In this installment of her Eat Ireland column, Deputy Editor Jocelyn Doyle delves into Irish food history in modern day Kinsale.
Confession time: I’m a nerd. Once my school days were behind me and this label was no longer deathly uncool, it became a lot easier to embrace. I’m a nerd over a lot of things, obviously including food, but also in less predictable subject areas such as history and anthropology. The space in the middle of that Venn diagram, the story of food and how it has shaped us as humans, holds a special place in my heart and on my groaning bookshelf.
Evidence of apiculture, or beekeeping, has been found to stretch back as far as 8,000BC. It should come as no surprise that mead — a fermented honey wine — is the world’s oldest booze, referenced in the archaic cultures of China, India, Egypt and Greece. The ancient Greeks knew mead as ambrosia or nectar and believed it to be the drink of the gods, falling from the Heavens as dew before being gathered by the bees.
Closer to home, the history of mead is intertwined with that of ancient Ireland. The Brehon Laws contain some 20 pages of “bee judgements,” or bechbretha, predating the Iron Age and illustrating the significance of beekeeping and honey in Irish culture and the respect afforded the honeybee. Mead was the drink of choice for celebrations and believed to have magical and sacred properties, promoting health and virility. Copious quantities were drunk at weddings, and indeed the very term “honeymoon” comes from the tradition of giving newly-wed couples a month’s — or moon’s — worth of honeywine, thus ensuring a fruitful union. At the Hill of Tara, the seat of the High Kings of Celtic Ireland and the point at which the most important roads converged, the Great Banquet Hall was known as An Teach Miodhchuarta, or “the house of mead-circling.”
It was here, in 2016, where Kate and Denis Dempsey first talked idly of making mead. The following week, Kate came home to find that her husband had filled the basement with mead-making equipment! “Six months later,” Denis tells me, “after many enthusiastic tasting sessions with family and friends, we decided to give it a go, and we headed south to the Wild Atlantic Way.” Kinsale Mead Co. is the first new meadery in the country in many, many years, and passionately food-focused West Cork is a fitting home. Their Atlantic Dry Mead is made from only raw Spanish orange blossom honey, water and yeast to make a traditional-style mead. Meanwhile, their Wild Red Mead is a melomel-style, in which fruit is added to ferment along with the honey; in this case, tart Wexford blackcurrants and sweet dark cherries. Both are gluten-free.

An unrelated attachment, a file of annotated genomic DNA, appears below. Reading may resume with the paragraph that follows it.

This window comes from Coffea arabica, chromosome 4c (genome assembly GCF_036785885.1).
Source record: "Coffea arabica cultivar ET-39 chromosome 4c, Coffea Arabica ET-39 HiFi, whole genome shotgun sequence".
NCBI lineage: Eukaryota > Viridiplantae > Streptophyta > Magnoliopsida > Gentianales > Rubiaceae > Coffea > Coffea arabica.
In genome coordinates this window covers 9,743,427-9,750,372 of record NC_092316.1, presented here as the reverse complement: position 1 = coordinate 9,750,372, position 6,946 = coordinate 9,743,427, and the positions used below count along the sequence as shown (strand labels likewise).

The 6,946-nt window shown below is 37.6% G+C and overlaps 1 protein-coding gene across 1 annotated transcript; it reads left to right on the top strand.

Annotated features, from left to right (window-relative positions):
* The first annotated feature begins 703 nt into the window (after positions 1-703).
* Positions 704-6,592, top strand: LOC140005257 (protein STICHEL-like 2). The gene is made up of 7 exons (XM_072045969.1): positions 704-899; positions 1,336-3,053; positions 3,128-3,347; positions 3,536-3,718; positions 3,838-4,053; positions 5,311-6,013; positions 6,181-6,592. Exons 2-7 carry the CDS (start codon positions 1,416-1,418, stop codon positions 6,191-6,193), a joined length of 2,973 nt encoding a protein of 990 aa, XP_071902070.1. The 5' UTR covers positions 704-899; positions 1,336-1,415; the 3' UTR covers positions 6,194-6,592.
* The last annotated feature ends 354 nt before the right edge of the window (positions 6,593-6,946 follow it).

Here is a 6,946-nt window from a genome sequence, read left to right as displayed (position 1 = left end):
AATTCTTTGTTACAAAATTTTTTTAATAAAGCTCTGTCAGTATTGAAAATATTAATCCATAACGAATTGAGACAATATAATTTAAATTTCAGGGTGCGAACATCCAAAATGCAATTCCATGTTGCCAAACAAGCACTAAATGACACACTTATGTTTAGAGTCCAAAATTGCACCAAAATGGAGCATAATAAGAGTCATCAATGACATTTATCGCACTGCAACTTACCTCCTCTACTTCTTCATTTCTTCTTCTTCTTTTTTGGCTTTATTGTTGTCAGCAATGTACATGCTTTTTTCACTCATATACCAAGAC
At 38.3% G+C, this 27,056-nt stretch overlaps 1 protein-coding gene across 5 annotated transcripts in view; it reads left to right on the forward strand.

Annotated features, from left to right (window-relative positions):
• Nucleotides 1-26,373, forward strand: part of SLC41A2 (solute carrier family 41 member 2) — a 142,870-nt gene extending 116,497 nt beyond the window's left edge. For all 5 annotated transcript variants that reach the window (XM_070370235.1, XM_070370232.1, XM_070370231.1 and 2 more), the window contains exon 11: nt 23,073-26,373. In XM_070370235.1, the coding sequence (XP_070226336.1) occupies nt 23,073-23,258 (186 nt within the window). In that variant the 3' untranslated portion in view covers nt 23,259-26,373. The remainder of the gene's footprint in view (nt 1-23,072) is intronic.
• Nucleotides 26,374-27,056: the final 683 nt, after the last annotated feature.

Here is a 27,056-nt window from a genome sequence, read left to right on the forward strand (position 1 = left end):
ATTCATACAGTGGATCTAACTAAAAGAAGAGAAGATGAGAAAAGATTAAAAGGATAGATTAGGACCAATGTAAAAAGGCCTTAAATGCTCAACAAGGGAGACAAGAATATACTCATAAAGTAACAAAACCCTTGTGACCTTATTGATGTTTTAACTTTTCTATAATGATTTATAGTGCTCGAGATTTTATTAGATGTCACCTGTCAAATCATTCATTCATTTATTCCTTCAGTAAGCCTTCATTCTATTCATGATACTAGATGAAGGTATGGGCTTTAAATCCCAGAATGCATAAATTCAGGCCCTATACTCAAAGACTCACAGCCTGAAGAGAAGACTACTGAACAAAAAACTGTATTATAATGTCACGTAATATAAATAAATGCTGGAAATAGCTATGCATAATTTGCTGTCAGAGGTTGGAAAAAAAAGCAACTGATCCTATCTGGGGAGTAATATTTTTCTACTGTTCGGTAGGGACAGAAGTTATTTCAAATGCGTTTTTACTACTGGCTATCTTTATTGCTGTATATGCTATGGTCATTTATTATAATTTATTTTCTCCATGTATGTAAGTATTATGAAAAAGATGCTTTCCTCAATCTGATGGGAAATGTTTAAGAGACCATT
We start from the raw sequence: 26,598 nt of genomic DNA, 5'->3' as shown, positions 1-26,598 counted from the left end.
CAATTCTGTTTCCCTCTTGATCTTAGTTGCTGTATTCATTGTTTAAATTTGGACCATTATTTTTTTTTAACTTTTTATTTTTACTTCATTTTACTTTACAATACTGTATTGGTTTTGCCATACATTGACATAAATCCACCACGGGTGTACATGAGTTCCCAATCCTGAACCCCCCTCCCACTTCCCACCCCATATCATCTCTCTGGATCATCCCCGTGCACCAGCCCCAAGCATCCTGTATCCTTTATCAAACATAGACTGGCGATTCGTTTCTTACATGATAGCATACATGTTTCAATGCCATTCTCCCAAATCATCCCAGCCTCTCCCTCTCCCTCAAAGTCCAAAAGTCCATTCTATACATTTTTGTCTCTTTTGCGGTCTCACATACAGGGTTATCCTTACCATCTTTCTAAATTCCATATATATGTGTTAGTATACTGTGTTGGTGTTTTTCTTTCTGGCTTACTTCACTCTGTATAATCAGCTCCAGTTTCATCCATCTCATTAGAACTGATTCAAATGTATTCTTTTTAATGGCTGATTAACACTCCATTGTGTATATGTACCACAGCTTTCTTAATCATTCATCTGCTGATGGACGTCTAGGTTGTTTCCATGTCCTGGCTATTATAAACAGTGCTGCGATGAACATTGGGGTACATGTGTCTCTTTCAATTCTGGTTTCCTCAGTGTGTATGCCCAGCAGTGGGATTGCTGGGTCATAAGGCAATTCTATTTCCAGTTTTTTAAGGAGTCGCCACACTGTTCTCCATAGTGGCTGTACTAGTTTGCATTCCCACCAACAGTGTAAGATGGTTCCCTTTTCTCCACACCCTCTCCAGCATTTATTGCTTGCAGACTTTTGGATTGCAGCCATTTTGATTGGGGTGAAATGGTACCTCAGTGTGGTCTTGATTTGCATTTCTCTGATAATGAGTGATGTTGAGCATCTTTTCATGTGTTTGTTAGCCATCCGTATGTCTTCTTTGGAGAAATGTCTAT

I ask why Spanish honey was selected. “The bees have a hard time of it here and there’s just not enough honey to go around, but we do plan to make a batch from Irish honey and are talking to some beekeepers. We were delighted to make the connection between Kinsale and Spain — the last Spanish Armada landed here in 1601 and fought with the Irish in the Battle of Kinsale. The Spanish orange groves in flower are dripping with nectar and make wonderfully citrus and floral honey. There is a long, sunny season to keep the bees fed and happy, and we’d like to think our mead captures this.” Bees are under threat around the world for many reasons, including climate change, loss of natural habitats and the use of pesticides. “We are passionate about highlighting what is happening to our bees and what we can do to change that for the good of our children.”
So how is it made? “We mix the raw honey with warm water, keeping it under the hive temperature,” says Denis. “Then we add yeast, which turns the natural sugars from the honey into alcohol. The fermentation for the traditional mead takes about four weeks and the melomel-style about half that, as there are more nutrients from the fruit. We let the mead mature for 3-6 months to allow the flavours to meld and the bouquet to mellow and become more complex.”
With renewed enthusiasm in supporting local artisan producers of late, it’s little wonder that Kinsale Mead Co. has found a welcoming niche in the drinks market, and the people who are interested in the meads are those looking for something different that’s “light, refreshing and not too strong.” Kate and Denis find that people are interested for three main reasons: its history as the world’s oldest alcoholic drink; that its primary raw ingredient comes from the honeybee, one of our most precious resources; and the fact that Kinsale is the first new meadery in Ireland in a very long time. “Once people have had a glass,” says Denis, “they’re amazed at how complex and deliciously different it is.” At 12%ABV, I love the idea of replacing a “normal” wine — almost impossible to produce in our climate — with an Irish alternative, and I can see this being a fantastic bottle to give as a gift or bring to a dinner party.
I wouldn’t dare to cook with something this unique, and so I opt instead for a recipe that would match well with the mead. Denis recommends serving the Atlantic Dry Mead lightly chilled or over ice, or mixed with tonic and a thin slice of orange; it works well with seafood or panna cotta. “The Wild Red Mead is best drunk at room temperature in a stemless wine glass, and is lovely mulled and spiced for a warming winter drink. This goes well with anything that complements a fruity sauce, like lamb, duck or sticky ribs, or with fruit cake or cheese.” After much brainstorming and changing my mind several times — at much inconvenience to the test kitchen team — I hit upon a simple pairing that works to bring out the complex flavours of the Dry Mead and aptly reflects its hometown of Kinsale. Serve these scallops with a glass of mead as a unique starter or lunch, and be sure to impress anyone at your table. Especially the food nerds.